The banking sector continued to be the largest holder of domestic public debt, accounting for a 92.5 percent share. This represented an increase of 9.8 percentage points, resulting from the Central Government’s debt, through the overdraft with Bank of Guyana, which was brought onto the domestic portfolio; however, commercial banks have been ranked the second largest holder of domestic debt instruments, it continued to hold the largest share of T-Bills of about 86.4 percent.

“Within the banking sector, the commercial banks were traditionally the largest holders of domestic debt instruments. However, at end-2020, their holdings of domestic debt instruments stood at 28.9 percent, representing a decrease of 46.7 percentage points relative to one year earlier,” the report said.

The remaining two institutional sectors - pension funds, comprised the National Insurance Scheme (NIS) and private pension funds, and the “other category”, made up of both private and public, financial and non-financial institutions, accounted for 3.2 percent and 4.3 percent of total domestic public debt, respectively.

Also for the period, the share of domestic debt contracted on a fixed interest rate basis was 98.5 percent, comprising mainly of treasury bills. The share of floating interest rate debt was 1.5 percent and when compared to 2019, the fixed interest rate debt grew by 3.4 percentage point - simultaneously, the floating interest rate debt contracted by the same percentage points.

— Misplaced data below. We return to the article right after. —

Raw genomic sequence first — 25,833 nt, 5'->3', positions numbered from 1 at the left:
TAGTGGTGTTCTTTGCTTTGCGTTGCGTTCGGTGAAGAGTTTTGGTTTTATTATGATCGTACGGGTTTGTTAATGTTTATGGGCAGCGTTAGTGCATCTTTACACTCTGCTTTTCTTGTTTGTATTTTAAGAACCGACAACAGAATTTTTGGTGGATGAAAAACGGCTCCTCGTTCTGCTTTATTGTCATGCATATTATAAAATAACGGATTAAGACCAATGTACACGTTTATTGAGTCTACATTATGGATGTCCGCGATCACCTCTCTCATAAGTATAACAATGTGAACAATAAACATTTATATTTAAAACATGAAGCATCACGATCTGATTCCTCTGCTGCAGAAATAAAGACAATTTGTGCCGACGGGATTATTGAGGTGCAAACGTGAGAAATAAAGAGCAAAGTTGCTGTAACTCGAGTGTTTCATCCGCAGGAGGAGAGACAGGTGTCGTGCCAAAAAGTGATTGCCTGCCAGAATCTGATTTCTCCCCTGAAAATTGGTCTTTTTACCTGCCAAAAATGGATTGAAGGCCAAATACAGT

The Ministry reports that for 2020, the ‘365-day Treasury Bill’ was the most issued tenor. The outstanding treasury bills under this tenor increased by about 6.6 percent or $4.6 billion, mainly as a result of increased issuance to finance COVID-19 related expenditures.

“During 2020, Treasury Bills were issued for both monetary and fiscal policy purposes. At end-2020, $78.2 billion or about 99.6 percent of the stock of Treasury Bills was issued for fiscal purposes,” the report stated.

“This is indicative of government’s increased use of Treasury Bills to finance its operations. The stock of fiscal Treasury Bills increased by $9.6 billion or about 14 percent. On the other hand, Treasury Bills issued for monetary purposes decreased by $352.4 million or about 11.3 percent,” it added.